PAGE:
And who's to blame? Definitely not artists like the ones mentioned above. Not most artists at all, actually, because we don't control whether or not we're seen and heard by the masses. No, the blame needs to squarely sit on the shoulders of those who run the labels, the commercial radio stations, the television studios and the large corporate sponsors who reward only the worst in us and seem hell-bent on pursuing (with little success) the most fleeting, fickle demographic of all -- 12-16 year old adolescent females. You know, the demo that's the most impressionable, with the least amount of loyalty or disposable income. Brilliant.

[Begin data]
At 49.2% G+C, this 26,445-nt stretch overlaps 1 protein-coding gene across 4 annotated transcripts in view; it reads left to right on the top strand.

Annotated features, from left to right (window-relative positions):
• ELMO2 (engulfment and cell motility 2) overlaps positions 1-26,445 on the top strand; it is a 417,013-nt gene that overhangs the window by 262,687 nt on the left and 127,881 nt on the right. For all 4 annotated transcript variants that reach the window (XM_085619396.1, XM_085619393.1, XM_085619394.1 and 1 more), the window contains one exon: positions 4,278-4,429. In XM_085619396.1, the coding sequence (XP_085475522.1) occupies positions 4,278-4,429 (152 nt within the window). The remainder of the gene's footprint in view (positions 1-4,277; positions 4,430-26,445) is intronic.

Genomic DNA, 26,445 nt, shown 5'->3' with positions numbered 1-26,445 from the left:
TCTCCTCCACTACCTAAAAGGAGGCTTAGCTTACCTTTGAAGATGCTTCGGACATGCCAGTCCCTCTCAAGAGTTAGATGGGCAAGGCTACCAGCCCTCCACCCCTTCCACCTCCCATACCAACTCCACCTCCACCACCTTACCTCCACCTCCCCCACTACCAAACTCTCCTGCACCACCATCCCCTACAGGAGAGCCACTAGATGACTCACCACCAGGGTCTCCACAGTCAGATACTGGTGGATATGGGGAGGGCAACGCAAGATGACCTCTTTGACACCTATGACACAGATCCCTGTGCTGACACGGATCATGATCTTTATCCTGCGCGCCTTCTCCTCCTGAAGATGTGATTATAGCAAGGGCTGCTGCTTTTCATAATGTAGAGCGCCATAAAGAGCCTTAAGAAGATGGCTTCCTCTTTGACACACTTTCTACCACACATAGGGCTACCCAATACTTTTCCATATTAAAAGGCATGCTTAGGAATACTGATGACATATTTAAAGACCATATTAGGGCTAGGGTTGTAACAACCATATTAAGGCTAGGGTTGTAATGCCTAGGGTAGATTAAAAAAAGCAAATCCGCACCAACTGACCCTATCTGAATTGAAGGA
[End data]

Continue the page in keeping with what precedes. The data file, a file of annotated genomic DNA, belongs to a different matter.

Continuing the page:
Know that it's okay to call shit like it is and quit being cowards worrying about who we'll offend. It's okay to blame Simmons, Lyor Cohen, Jimmy Iovine, Kevin Liles, Bob Johnson, Debra Lee, Michael Martin and others of their ilk because the blood is on their hands. They are the gatekeepers of popular culture and they are the ones who determine what you see and hear. They can't say that their decisions are based on economics when they exclude voices of reason because there are literally hundreds of millions of people globally who feel the same way. What about that consumer base? I guess that money is no good, huh? Fuck outta here... Remember, part of the strategy of mind control is to fool the public into thinking that they have choice. We do, but the playing field is so skewed in the favor of mega-corps that the contributions of the alternatives are often viewed by most as insignificant.